The goal of Zen meditation is to achieve a state of pure awareness and enlightenment. Meanwhile, mindfulness is a secular awareness practice. It isn’t connected to a religion, and enlightenment is not a goal. The main difference between Zen meditation and mindfulness is that while both cultivate awareness, Zen meditation is firmly rooted in Buddhism, while the modern mindfulness movement is secular.
When you think of mindfulness and meditation, you might think of that classic image of Eastern spirituality:
A monk meditating in the half lotus position on a misty mountaintop.
In reality, that’s closer to the origins of meditation than the modern-day reality of mindfulness. Zen practices continue to hold true to old traditions, while modern mindfulness has expanded to include a wide number of wellness practices.
Below, we’ll explore the commonalities between Zen meditation and mindfulness, as well as what makes them different.
What’s the difference between Zen meditation and mindfulness?
Zen meditation is a practice that is based in Buddhism. It is one of the oldest and most popular forms of meditation. The goal of Zen meditation is to achieve a state of mindfulness and enlightenment.
Mindfulness is the ability to be aware of what is happening in the present moment. It is about being in the here and now, and as your thoughts wander, gently bringing them back to the present.
Mindfulness is sometimes practiced while seated, but can be practiced anywhere or while doing anything. Mindfulness can help you to focus on the task at hand, and to stay calm and relaxed.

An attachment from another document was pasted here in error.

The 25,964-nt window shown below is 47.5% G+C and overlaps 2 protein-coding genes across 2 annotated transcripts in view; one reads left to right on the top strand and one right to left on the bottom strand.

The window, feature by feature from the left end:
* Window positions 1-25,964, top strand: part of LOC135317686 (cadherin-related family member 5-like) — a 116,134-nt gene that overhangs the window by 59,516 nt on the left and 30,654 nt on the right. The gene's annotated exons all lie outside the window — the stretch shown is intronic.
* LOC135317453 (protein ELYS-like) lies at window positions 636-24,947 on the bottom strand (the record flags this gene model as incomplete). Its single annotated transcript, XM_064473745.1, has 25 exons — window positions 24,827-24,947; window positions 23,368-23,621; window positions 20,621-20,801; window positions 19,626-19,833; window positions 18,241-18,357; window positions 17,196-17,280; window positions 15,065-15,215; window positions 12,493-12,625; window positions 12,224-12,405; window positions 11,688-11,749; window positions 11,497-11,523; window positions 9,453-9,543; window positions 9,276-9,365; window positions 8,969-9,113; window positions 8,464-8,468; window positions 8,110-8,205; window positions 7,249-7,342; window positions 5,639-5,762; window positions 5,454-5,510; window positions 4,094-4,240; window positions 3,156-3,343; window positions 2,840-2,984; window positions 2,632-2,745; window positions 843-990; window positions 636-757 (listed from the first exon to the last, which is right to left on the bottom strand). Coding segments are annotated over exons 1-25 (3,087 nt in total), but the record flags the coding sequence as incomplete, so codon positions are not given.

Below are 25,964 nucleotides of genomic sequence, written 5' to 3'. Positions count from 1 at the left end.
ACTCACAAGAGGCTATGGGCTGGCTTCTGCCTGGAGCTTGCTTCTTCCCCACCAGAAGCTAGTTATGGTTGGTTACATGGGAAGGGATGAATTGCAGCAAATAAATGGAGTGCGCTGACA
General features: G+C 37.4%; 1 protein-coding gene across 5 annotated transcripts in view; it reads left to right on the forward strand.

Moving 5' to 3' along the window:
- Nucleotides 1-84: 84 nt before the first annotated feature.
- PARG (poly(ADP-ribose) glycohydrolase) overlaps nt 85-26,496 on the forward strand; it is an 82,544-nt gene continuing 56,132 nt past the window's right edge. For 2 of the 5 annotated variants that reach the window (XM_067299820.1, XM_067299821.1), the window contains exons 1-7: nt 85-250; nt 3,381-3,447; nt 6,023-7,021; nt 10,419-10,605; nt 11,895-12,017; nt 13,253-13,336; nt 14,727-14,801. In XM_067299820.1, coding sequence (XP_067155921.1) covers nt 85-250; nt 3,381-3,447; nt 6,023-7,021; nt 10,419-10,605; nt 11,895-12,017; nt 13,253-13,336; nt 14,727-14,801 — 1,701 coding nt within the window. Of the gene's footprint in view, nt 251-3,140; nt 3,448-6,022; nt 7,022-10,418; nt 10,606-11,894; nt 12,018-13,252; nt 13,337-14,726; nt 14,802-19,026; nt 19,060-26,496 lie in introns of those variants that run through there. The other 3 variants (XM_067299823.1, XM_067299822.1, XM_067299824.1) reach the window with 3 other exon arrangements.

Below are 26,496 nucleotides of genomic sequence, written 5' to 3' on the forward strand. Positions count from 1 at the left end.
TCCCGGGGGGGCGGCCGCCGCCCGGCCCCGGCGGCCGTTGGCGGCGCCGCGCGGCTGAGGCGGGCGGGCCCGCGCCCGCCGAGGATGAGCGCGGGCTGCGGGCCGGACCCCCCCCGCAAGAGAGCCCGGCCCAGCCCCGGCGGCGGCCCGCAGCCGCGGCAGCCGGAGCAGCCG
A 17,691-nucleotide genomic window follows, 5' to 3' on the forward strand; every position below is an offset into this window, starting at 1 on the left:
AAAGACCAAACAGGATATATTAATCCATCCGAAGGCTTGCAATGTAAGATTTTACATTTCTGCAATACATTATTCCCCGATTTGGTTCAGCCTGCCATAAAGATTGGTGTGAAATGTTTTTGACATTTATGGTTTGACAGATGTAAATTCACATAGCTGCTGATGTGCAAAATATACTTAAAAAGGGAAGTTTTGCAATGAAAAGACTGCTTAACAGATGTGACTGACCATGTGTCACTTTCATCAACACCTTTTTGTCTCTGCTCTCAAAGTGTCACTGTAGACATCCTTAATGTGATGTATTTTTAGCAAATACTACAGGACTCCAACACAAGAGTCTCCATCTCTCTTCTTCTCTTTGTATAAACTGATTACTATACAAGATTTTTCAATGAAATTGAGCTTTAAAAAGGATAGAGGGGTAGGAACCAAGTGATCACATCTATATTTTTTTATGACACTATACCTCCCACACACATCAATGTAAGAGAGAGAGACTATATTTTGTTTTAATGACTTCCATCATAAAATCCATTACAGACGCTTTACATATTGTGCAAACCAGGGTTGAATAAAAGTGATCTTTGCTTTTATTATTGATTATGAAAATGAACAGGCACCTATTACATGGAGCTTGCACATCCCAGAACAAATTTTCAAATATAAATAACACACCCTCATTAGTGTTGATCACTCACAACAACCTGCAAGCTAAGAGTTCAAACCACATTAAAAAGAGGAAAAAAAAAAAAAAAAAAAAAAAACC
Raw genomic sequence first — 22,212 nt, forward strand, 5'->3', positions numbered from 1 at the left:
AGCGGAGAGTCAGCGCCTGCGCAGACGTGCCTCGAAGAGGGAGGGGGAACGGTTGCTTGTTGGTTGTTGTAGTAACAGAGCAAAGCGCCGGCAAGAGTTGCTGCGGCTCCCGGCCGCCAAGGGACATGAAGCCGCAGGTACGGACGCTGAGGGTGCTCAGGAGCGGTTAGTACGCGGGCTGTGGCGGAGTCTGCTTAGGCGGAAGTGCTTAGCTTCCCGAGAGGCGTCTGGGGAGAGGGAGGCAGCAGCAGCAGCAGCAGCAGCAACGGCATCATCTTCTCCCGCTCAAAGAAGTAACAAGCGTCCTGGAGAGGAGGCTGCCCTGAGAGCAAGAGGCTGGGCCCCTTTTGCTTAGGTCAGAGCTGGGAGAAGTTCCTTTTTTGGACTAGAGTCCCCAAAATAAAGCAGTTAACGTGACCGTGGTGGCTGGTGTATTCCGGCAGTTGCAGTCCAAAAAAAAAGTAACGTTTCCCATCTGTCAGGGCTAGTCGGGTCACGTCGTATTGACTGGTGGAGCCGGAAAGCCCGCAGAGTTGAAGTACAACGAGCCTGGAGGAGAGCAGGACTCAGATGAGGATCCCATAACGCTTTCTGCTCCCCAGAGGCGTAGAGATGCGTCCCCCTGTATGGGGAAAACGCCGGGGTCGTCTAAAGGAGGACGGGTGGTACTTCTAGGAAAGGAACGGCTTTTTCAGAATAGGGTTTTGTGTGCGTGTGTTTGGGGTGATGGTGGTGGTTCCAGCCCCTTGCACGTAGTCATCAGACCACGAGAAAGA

Zen meditation typically involves sitting still for a period of time, while mindfulness can be practiced anywhere.
The history and semantics of Zen and mindfulness
If all this sounds a bit confusing, that’s because the terms Zen, meditation, and mindfulness have been used in many different contexts over the years. Each are concepts going back thousands of years, and each has come to mean something different in modern times.
Zen is used in popular and commercial language to mean calm (as in “the garden has a very zen feeling”). But in the context of Zen meditation, the word refers to a specific set of practices.
Meditation can refer to Zen-style meditation, but also any number of hundreds of other varieties of meditation, both religious and secular.
And mindfulness is frequently seen these days in a secular and scientific context, but was and continues to be one of the core pathways in Buddhism through which to become aware of the causes of suffering and reach enlightenment.
Zen vs other types of meditation
Zen meditation has its origins in the 7th century in China, and spread to the rest of east Asia over time.
It’s often compared with Vipassana, another popular form of meditation, which (at least according to myth) has its origins in the practice of the Buddha 2500 years ago.
The two practices have more similarities than differences. However, one difference is that Vipassana tends to feature longer seated meditation sessions of 60 minutes, while Zen meditations may be shorter because they encourage specific seated positions.
Vipassana focuses less on posture than Zen does, and more on breathing through the nose. Another is that Zen meditation can be conducted with the eyes open, whereas in Vipassana the eyes are typically closed.
According to Zen teacher Tenshin Reb Anderson:
“In what I consider to be zazen, you do not concentrate on anything… Many people attempt to practice concentration practice and what they experience is successful concentration. Others attempt to practice concentration practice and, according to their own definition, are unsuccessful; they get very upset. Zazen is neither concentration practice nor not concentration practice. Zazen is not to prefer concentration practice or non concentration practice. Zazen is not to prefer success over failure. Zazen is not to prefer enlightenment over delusion. So if we are enlightened, we sit still in the middle of enlightenment with no preference for it, or if we are deluded, we sit still in the middle of delusion.”